Herb Sorensen
Guest
11 years 11 months ago

Tobacco is a legitimate product for adult consumers to elect to consume. The problem is, if you held a convention for all the people who want to introduce this product to their own kids, a small closet would probably be adequate. So it is impossible to make a legitimate, growing business of it without addicting young people, largely against the wishes of their parents. Not a survivable business model.

Having said this, Wegmans will obviously take some hits with some smokers/sympathizers. However, if they trumpet this far and wide, I judge that they will get more kudos than brickbats, measured in dollars. So any other retailers thinking of following suit should recognize that the potential for leadership will rapidly recede, as the herd stampedes.

Ed Dennis
Guest
Ed Dennis
11 years 11 months ago

Whatever the reason, Wegmans decision hurts absolutely no one. It does provide a point of reference for the tobacco industry, as I believe this is a first for a major retailer of consumer products. Will it lead to other retailers discontinuing tobacco? We’ll see.

It will certainly lead to more discussion and evaluation. I will bet that category managers have gotten more queries from management as to the contribution of this category in the last week than they got in the last ten years combined. Are the grocers selling tobacco to satisfy their customers or are the selling tobacco to get the lucrative marketing funds from the tobacco companies? I believe Wegmans’ decision will make retail management take a hard look at this category.

Bill Robinson
Guest
Bill Robinson
11 years 11 months ago

A pulmonary physician friend of mine tells me that the hospitals are filled with people who smoke. Some get out, but most eventually have to stay there, unable to sustain any quality of life with their smoking-related illnesses.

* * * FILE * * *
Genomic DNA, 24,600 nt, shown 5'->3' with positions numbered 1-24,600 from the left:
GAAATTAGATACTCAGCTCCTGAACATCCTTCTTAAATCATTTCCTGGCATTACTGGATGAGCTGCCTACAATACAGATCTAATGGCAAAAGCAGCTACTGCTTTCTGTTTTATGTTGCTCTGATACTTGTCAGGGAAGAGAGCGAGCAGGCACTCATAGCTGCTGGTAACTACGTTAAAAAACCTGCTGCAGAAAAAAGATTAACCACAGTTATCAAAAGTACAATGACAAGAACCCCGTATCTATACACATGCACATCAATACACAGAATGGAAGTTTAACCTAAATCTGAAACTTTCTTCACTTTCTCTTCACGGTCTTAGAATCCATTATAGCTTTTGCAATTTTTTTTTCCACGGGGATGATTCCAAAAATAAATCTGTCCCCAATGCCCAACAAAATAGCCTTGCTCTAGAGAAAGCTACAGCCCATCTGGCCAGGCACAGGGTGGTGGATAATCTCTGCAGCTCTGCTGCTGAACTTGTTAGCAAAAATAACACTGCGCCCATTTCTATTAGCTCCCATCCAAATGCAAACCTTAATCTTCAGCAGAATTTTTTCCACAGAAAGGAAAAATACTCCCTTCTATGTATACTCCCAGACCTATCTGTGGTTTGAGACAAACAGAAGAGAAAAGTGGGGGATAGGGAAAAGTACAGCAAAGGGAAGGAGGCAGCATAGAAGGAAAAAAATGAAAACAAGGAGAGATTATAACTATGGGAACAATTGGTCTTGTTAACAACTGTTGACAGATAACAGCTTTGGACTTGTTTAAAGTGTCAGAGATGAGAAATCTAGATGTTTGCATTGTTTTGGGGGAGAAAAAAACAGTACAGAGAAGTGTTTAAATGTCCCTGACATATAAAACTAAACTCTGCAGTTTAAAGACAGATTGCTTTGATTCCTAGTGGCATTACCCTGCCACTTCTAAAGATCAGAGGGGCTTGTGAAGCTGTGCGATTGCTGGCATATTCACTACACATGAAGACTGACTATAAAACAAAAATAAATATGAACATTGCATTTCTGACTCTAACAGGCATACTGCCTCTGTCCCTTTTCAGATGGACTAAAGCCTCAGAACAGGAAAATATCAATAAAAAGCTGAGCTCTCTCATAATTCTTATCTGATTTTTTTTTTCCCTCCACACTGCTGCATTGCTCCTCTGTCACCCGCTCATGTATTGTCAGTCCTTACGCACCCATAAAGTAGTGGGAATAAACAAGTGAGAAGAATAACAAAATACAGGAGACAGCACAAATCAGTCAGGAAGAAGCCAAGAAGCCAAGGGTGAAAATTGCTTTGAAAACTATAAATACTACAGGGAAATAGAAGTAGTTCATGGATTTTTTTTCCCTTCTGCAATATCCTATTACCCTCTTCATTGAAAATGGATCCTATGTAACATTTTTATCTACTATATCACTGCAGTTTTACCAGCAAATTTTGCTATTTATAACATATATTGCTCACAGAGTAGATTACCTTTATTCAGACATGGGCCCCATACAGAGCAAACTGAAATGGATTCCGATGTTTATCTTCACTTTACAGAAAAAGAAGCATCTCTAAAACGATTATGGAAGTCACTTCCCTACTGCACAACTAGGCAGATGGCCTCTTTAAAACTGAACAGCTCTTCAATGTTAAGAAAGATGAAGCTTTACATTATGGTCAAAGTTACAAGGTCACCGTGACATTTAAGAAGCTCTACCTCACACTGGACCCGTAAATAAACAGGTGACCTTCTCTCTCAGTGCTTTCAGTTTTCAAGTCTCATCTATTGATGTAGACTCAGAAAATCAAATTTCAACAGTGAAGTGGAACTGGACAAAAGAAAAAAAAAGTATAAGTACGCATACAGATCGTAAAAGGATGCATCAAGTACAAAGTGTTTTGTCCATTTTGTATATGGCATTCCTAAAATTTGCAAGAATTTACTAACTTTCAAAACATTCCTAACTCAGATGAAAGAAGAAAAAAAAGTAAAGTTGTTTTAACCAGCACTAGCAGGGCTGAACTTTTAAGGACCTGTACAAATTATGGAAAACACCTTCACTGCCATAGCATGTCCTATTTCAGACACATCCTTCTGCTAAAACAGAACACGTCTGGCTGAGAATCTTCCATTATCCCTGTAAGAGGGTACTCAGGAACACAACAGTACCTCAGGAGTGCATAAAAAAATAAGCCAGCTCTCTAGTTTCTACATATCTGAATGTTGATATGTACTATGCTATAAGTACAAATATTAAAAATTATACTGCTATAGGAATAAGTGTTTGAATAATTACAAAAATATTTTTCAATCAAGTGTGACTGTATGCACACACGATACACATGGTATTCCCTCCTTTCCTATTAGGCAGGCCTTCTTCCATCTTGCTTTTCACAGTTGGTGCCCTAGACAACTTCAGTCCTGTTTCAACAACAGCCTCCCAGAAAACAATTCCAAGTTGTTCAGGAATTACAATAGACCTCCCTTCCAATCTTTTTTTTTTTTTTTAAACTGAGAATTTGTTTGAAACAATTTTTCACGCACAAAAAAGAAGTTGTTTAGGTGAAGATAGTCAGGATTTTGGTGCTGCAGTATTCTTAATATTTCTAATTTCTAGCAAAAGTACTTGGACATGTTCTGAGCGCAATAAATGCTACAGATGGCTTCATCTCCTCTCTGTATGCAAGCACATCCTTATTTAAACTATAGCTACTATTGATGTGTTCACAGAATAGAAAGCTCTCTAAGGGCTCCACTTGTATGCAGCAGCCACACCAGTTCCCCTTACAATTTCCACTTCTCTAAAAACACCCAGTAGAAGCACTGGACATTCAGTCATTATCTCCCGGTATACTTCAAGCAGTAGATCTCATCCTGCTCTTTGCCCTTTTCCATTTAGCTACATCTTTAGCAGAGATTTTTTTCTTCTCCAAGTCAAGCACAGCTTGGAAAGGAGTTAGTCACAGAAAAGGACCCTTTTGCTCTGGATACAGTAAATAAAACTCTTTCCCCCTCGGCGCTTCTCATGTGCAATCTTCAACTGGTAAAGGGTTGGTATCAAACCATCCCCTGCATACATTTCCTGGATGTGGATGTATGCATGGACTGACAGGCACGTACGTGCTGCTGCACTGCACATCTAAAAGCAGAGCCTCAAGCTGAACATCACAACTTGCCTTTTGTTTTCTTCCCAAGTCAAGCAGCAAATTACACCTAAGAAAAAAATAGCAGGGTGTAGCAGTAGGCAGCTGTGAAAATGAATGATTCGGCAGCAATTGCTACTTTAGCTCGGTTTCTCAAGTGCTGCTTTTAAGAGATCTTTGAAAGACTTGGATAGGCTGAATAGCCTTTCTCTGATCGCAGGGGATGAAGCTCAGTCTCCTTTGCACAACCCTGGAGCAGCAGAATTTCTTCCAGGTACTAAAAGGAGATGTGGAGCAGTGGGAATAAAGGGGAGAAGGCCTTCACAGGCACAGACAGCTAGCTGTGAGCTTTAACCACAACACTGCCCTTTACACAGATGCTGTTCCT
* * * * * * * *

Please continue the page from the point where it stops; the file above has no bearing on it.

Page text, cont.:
Our soaring healthcare costs in America are to a large extent related to the high costs of treating these chronic illnesses. Other social damage includes lower worker productivity and the high costs of health insurance, both of which are killers to businesses and their investors.

Why would any retailer want to be a party to the continuation of this awful legacy?

Congratulations to Wegmans!!!

Burt Steinberg
Guest
Burt Steinberg
11 years 11 months ago

People who equate sugar content with tobacco smoke have not attached enough significance to the ultimate results.

Mark Burr
Guest
11 years 11 months ago
I think that Bobby Daminski has it about right. What’s next? Certainly it’s the politically correct thing for Wegmans to do. However, now comes the pressure on everything else. Ryan is accurate when he refers to the ‘slippery slope’. Once you have given in, it’s now expected. Cigarettes are legal, wine is legal, beer is legal, liquor is legal, and all are the root causes of many deaths per year. Nevertheless, each required a choice to buy and to use. Wegmans can do just fine without them. As stated, Target has and others do as well. I’ve said long ago that it will become so politically incorrect to sell tobacco that at some point before long their sales will be limited to specialty tobacco stores. While it’s taken longer than I thought, the trend is still heading in that direction. Would their customers accept the same decision on sugar? How about caffeine? Or, maybe beef? I do know an independent retailer that doesn’t sell alcoholic beverages and never has. Their family has its reasons and… Read more »
Doron Levy
Guest
Doron Levy
11 years 11 months ago

It’s been illegal for pharmacies to sell tobacco in Ontario for at least 20 years and chains have adjusted themselves over time to accommodate that regulation. While selling tobacco is a good volume business, the image that Wegmans cares is far more valuable in the long run. I think its a good move for them and I can see other chains eventually following suit.

Warren Thayer
Guest
11 years 11 months ago

Good for them! It fits right in with being “the shopper advocate.” To counter the point of the person who said Wegmans still sells things that aren’t healthy, I’d note that you can eat “unhealthy” foods in moderation, but cigarettes are poison, pure and simple. I quit a 3-pack-a-day habit 25 years ago, and lots of influences taken together (this would have helped trigger the decision) helped me quit. Yes, it helps that the Wegmans demographic is least likely to smoke anyway, but this is still a decision that took some courage. Just a first-class retailer, all around.